What is a Token Swap: Complete Guide
September 09, 2019
The process of transferring tokens from one blockchain network to another (“migration of tokens” or “token swap”) is an essential part of a modern crypto world.
Token swap appeared as a term to describe the process by which the balance of tokens holders are transferred from their ETH wallets to new compatible one of a specific project. After replacement, tokens are effectively moved from one blockchain network to another.
Here are some pros of the process:
- Investor capital is not locked up.
- Users can exchange placeholder tokens on exchanges while the project develops its technology.
Millions or even billions of dollars are involved in each migration, so the stakes are high. But despite this, the blockchain industry remains mostly ignorant of the migration of tokens and their consequences.
Token Swap Features
Often, swaps are performed by projects that raise money by the crowdfunding method using the Ethereum blockchain to distribute tokens. The assets at this stage usually act as “substitution” for future tokens, which will eventually be used when the project is released.
How Does That Work?
For users and investors, their degree of participation in the token migration procedure varies – as a rule, depending on the place where they store their assets.
Storage of coins on exchanges:
- Users do not have to take any steps to take part in the swap.
- An exchange is responsible for all the technical requirements of the swap.
Storage of coins in wallets
- Users might have to initiate the process manually.
- Customers should proceed with the registration process to send their tokens from the previous blockchain to a new network.
In practice, this procedure usually entails creating a key for a specific platform (for example, a key in the EOS blockchain) and sending tokens to the key address where they were initially stored after the purchase before the network starts functioning (for instance, the Ethereum key).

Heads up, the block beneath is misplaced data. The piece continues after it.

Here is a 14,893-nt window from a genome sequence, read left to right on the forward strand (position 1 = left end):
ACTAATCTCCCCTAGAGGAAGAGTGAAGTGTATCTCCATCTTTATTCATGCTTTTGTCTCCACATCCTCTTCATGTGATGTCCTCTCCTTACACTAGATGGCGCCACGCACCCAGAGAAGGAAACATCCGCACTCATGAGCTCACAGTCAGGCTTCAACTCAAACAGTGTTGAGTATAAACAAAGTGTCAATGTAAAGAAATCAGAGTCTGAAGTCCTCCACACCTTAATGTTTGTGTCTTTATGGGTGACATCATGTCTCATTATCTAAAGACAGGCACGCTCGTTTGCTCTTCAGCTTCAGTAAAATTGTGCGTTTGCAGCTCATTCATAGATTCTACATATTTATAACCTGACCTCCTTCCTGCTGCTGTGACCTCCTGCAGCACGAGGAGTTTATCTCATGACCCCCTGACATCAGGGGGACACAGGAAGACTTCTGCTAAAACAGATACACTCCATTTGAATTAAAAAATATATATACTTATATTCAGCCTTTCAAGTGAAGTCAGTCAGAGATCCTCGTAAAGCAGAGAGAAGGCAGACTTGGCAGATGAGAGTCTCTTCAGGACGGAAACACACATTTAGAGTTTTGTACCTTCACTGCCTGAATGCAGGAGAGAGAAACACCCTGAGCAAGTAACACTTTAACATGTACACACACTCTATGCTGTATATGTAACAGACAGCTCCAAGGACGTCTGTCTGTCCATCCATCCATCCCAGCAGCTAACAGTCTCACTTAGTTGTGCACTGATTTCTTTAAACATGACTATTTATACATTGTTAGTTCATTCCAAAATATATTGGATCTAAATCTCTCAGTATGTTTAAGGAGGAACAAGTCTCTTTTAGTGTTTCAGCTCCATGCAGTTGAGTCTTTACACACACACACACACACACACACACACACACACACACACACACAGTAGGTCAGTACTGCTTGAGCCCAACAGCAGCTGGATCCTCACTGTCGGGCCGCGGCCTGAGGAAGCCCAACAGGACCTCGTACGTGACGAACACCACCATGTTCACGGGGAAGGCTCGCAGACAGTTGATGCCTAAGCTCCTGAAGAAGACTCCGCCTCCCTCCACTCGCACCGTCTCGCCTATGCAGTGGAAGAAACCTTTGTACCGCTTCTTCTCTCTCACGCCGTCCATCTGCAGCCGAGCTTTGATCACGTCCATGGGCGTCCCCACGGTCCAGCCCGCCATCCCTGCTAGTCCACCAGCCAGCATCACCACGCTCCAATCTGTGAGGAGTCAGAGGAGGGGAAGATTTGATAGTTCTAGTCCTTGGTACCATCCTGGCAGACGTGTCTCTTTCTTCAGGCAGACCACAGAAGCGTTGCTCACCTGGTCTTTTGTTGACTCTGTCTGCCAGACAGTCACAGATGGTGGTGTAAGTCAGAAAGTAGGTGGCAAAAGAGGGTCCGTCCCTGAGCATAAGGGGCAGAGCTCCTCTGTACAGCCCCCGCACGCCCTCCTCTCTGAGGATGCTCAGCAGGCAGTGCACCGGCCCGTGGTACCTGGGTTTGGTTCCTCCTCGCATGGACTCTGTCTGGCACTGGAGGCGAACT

Projects typically include timeframes during which users must change their tokens. In platforms such as EOS, these are strict deadlines, after which the tokens on the old blockchain will be “frozen” and unavailable to users.
Token Swap Examples
Binance Coin was the last one in this list that switched to its own Binance Chain network. As for now, several projects have already announced the transition from the Ethereum blockchain to Binance Chain.
Atomic Wallet is one of the examples of such. The wallet has its own AWC token, available on the Ethereum network, and it’s also issued on Binance blockchain. So, it is supposed to be a unique solution for both cases. Check out our step-by-step guide on how to swap your AWC tokens.
Are There Any Disadvantages?
The risks remain despite the attempts of the exchanges to simplify token-swaps.
Dialogue with the community is one of the ways that can mitigate a common issue: lack of awareness among token owners, which is, perhaps, one of the most significant risks.
The Bottom Line
Token-swaps are not “defenseless” processes: users should trust those who are responsible for the project to implement the transfer of assets following the plan.
However, since the migration of tokens is a relatively new phenomenon, a plan for their implementation often does not exist.